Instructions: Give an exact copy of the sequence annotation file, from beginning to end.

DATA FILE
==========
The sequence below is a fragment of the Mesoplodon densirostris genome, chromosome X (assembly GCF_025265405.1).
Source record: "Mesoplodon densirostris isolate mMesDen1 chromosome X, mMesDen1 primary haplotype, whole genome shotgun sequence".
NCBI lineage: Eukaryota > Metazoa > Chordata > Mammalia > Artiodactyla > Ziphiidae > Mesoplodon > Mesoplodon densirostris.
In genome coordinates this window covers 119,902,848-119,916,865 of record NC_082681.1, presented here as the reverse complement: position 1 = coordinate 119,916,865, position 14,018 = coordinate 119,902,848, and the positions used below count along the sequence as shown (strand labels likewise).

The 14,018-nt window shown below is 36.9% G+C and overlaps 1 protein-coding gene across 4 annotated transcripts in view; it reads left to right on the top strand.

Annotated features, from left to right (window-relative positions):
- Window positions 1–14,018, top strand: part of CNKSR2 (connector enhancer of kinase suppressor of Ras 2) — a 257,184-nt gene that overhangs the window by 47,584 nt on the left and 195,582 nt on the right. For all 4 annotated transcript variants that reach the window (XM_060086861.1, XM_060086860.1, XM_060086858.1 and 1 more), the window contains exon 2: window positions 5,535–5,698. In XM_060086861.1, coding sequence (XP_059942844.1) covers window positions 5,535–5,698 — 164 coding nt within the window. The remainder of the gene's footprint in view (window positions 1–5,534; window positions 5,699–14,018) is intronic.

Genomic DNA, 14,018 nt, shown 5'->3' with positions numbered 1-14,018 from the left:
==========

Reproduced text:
The sequence below is a fragment of the Mesoplodon densirostris genome, chromosome X (assembly GCF_025265405.1).
Source record: "Mesoplodon densirostris isolate mMesDen1 chromosome X, mMesDen1 primary haplotype, whole genome shotgun sequence".
NCBI lineage: Eukaryota > Metazoa > Chordata > Mammalia > Artiodactyla > Ziphiidae > Mesoplodon > Mesoplodon densirostris.
In genome coordinates this window covers 119,902,848-119,916,865 of record NC_082681.1, presented here as the reverse complement: position 1 = coordinate 119,916,865, position 14,018 = coordinate 119,902,848, and the positions used below count along the sequence as shown (strand labels likewise).

The 14,018-nt window shown below is 36.9% G+C and overlaps 1 protein-coding gene across 4 annotated transcripts in view; it reads left to right on the top strand.

Annotated features, from left to right (window-relative positions):
- Window positions 1–14,018, top strand: part of CNKSR2 (connector enhancer of kinase suppressor of Ras 2) — a 257,184-nt gene that overhangs the window by 47,584 nt on the left and 195,582 nt on the right. For all 4 annotated transcript variants that reach the window (XM_060086861.1, XM_060086860.1, XM_060086858.1 and 1 more), the window contains exon 2: window positions 5,535–5,698. In XM_060086861.1, coding sequence (XP_059942844.1) covers window positions 5,535–5,698 — 164 coding nt within the window. The remainder of the gene's footprint in view (window positions 1–5,534; window positions 5,699–14,018) is intronic.

Genomic DNA, 14,018 nt, shown 5'->3' with positions numbered 1-14,018 from the left: